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Events 'sustain' packagers' interests

Natural is not necessarily environmentally friendly," and "Fact: Packaging protects far more resources than it uses." These provocative statements—and many more—characterized a March gathering on packaging sustainability in Orlando.

More than 150 packaging professionals spent two days listening intently to 26 speakers outline various aspects of packaging sustainability at the inaugural Sustainability in Packaging conference. The conference was organized by Intertech-Pira and sponsored by Packaging Digest and Converting magazines.

A fairly evenly mixed audience of brand owners and packaging suppliers came to learn about the year's hottest topic in packaging. During two jam-packed days, the attendees heard several themes emerge.

Sustainability must become a part of every corporation's culture, from top management down. It must dominate all corporate decisions, from what kind of copier paper is purchased (recycled, of course) to how products are designed and made and then to how they are transported to the customer.

Life-cycle analysis is critical to measuring the sustainability success of any packaging. However, there are not yet any common metrics by which to make this assessment. Wal-Mart, of course, has offered its scorecard as a guideline. The speakers at the conference spent much time explaining their directives, but each had slightly differing emphases.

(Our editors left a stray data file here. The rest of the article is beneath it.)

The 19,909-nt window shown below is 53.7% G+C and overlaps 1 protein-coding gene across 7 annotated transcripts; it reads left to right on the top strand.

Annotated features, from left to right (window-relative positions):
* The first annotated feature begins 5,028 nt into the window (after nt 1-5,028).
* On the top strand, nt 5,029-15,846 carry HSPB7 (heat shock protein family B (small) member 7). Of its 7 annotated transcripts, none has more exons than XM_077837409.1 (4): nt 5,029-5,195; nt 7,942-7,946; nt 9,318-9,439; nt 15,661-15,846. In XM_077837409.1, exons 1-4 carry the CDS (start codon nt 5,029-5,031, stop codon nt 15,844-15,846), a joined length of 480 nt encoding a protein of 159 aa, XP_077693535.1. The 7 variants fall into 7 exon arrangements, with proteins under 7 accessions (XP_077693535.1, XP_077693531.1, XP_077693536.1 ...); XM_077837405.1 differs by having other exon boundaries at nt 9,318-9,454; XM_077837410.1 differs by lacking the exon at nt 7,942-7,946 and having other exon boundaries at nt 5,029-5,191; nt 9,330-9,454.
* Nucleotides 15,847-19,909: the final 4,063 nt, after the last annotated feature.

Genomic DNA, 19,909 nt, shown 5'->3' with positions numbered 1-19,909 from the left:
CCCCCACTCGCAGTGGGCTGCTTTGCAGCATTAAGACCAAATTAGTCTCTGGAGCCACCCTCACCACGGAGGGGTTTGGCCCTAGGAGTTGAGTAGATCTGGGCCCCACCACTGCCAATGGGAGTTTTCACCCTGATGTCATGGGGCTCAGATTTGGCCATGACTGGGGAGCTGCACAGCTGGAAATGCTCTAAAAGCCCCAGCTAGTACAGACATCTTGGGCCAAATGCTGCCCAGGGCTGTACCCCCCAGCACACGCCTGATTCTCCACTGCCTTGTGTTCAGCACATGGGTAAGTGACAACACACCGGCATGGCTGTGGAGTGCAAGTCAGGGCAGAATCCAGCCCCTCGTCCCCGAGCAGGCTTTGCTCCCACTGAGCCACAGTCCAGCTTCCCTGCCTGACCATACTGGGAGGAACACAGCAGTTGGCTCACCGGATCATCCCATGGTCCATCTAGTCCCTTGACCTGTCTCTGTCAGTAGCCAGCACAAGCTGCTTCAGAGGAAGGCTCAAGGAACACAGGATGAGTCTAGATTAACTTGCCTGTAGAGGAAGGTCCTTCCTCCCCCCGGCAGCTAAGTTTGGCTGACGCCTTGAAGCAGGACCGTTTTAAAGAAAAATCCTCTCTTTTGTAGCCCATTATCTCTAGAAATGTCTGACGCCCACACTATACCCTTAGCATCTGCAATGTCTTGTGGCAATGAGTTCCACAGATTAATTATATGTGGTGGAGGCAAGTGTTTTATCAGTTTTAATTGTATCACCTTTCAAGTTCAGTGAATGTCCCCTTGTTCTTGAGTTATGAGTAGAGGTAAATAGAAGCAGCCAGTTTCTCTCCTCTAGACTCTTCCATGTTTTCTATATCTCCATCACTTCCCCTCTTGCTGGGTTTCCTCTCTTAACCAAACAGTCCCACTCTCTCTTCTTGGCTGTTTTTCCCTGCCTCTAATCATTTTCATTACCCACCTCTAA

Sustainability will never succeed without consumer education. How this information will be disseminated—and by whom—remained undetermined, other than that the education process will probably have to be shared by packaging machinery manufacturers, packaging materials suppliers and the consumer goods brand owners, not necessarily in that order of priority. Associations will also play a pivotal role, as will the media. Sustainability is, for now, an evolutionary journey that requires much more research. A trial-and-error period is only now beginning for most corporations. While many of the larger materials companies have had sustainability directives for as long as a decade, most consumer goods manufacturers are only now embarking on this journey.

Wal-Mart stages second sustainability expo

Wal-Mart Stores, Inc. saw a 30-percent increase in exhibitor participation in its second annual Sustainable Packaging Exposition, which hosted 135 suppliers of packaging equipment and materials for sustainability near its Bentonville, AR, headquarters in mid-March. Representing the only trade magazine invited to the event, Packaging Digest learned from Amy Zettlemoyer, director of packaging for Sam's Club, that the two-day event was designed to give packaging suppliers and Wal-Mart and Sam's Club buyers and product suppliers the unique opportunity to interact with one another, while exploring the many innovations in packaging designed around sustainability.

For a complete overview of the expo, as well as on Wal-Mart's update on the results of its Packaging Scorecard, visit www.packagingdigest.com/info/walmart07/.

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